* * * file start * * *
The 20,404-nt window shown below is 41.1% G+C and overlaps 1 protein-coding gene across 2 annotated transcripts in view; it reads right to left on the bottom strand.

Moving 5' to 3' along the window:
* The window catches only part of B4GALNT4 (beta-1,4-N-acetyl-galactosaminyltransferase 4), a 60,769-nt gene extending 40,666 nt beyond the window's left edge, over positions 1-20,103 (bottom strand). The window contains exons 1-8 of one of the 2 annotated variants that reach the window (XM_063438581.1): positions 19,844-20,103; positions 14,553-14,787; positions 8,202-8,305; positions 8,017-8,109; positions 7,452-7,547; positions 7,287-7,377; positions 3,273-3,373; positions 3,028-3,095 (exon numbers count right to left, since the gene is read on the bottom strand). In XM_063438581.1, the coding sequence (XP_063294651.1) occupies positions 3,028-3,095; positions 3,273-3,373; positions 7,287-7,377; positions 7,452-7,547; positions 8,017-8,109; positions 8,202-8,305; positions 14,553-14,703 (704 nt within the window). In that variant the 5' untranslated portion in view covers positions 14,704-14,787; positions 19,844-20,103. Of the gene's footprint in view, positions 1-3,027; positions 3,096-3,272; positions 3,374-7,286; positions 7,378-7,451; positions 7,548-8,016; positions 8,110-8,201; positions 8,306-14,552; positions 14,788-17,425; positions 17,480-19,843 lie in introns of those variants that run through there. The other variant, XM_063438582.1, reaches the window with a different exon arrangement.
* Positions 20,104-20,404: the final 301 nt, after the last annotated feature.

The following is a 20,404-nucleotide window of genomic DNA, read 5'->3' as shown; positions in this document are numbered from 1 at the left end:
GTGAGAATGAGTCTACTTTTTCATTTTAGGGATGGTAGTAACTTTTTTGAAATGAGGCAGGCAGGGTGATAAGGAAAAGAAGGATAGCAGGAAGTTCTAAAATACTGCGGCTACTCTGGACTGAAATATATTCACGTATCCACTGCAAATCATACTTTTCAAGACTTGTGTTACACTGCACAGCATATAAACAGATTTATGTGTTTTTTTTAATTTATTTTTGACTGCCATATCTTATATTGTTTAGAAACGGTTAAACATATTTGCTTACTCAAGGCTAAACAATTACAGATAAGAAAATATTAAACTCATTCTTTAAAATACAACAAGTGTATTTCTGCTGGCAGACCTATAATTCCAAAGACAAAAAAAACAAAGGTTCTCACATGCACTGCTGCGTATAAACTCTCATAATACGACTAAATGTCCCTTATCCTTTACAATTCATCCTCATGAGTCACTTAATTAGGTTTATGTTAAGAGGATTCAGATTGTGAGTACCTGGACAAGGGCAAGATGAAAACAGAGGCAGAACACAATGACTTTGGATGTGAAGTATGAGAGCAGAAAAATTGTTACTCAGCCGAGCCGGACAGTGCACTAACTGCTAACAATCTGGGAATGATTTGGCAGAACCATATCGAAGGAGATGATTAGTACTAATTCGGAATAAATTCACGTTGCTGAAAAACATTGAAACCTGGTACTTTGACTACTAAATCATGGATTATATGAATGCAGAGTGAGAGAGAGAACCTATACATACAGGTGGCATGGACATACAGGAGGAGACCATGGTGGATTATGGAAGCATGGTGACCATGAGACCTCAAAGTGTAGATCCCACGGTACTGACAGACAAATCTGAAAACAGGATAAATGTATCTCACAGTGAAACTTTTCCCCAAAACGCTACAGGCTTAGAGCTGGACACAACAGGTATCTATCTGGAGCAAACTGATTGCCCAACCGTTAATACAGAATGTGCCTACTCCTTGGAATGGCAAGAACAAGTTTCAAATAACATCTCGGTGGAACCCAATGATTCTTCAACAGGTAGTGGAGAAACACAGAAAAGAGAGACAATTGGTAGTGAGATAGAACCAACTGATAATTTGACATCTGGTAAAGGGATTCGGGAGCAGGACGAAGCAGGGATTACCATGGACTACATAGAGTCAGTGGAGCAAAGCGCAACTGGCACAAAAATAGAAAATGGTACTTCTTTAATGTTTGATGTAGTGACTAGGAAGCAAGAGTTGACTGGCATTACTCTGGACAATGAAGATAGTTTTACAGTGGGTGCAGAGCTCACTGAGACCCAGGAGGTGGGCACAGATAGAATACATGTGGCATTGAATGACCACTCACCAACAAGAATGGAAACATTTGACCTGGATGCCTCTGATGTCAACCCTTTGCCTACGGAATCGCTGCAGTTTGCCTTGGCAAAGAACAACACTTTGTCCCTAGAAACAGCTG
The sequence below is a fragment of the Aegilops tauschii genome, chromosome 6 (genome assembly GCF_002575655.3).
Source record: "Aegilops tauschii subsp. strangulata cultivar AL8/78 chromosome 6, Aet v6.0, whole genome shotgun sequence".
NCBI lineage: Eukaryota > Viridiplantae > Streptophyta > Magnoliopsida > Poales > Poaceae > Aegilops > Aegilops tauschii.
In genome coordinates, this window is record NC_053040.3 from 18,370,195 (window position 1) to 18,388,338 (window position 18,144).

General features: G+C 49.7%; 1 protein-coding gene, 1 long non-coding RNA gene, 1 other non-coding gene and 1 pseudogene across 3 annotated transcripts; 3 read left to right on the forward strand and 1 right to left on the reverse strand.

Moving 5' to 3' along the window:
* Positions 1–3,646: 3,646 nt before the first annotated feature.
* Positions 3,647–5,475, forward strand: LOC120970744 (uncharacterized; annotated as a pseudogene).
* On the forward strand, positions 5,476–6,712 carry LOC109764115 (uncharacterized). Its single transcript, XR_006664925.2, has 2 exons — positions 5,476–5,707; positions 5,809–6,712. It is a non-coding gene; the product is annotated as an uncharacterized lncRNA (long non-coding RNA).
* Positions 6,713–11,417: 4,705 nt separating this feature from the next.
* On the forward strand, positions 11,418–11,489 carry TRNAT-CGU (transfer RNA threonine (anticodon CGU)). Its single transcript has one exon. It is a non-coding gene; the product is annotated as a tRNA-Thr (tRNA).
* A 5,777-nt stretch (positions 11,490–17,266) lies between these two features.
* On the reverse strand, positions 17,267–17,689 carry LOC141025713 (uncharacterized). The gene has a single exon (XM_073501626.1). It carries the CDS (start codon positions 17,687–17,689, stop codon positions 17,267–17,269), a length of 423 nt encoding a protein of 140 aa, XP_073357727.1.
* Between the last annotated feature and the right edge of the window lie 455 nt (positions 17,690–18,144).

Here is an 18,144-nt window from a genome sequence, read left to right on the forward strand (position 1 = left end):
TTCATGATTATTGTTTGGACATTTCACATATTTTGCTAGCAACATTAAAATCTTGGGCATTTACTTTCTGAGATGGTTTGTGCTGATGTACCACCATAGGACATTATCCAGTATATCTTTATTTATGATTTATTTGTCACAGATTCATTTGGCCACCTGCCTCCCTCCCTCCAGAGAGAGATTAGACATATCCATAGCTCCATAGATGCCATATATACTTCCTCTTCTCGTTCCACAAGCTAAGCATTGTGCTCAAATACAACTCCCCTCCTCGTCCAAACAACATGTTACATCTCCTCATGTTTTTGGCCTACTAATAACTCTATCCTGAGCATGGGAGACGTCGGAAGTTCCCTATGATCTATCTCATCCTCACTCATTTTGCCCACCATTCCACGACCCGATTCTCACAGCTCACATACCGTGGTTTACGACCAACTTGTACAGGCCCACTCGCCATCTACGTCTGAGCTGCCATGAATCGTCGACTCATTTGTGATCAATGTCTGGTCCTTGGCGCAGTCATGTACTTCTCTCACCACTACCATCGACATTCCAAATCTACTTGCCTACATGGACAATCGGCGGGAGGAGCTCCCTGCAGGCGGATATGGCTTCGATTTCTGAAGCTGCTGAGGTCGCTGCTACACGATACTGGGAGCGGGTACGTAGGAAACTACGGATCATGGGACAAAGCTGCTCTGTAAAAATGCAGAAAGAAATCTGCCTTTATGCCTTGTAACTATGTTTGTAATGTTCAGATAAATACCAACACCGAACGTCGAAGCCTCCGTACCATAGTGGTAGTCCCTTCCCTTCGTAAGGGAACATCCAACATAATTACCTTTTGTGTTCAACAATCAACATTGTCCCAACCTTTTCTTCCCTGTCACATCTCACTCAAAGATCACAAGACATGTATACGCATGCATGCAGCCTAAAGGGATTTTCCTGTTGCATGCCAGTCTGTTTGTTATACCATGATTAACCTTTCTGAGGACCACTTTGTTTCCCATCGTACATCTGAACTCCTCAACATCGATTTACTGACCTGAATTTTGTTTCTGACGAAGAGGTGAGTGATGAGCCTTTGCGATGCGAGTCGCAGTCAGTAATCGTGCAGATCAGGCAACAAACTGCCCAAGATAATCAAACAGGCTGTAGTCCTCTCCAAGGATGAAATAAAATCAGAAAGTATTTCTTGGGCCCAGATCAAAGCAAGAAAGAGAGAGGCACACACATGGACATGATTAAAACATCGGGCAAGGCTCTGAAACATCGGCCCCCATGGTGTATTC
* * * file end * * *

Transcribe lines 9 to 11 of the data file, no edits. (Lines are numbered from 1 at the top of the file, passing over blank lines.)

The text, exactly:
NCBI lineage: Eukaryota > Viridiplantae > Streptophyta > Magnoliopsida > Poales > Poaceae > Aegilops > Aegilops tauschii.
In genome coordinates, this window is record NC_053040.3 from 18,370,195 (window position 1) to 18,388,338 (window position 18,144).

General features: G+C 49.7%; 1 protein-coding gene, 1 long non-coding RNA gene, 1 other non-coding gene and 1 pseudogene across 3 annotated transcripts; 3 read left to right on the forward strand and 1 right to left on the reverse strand.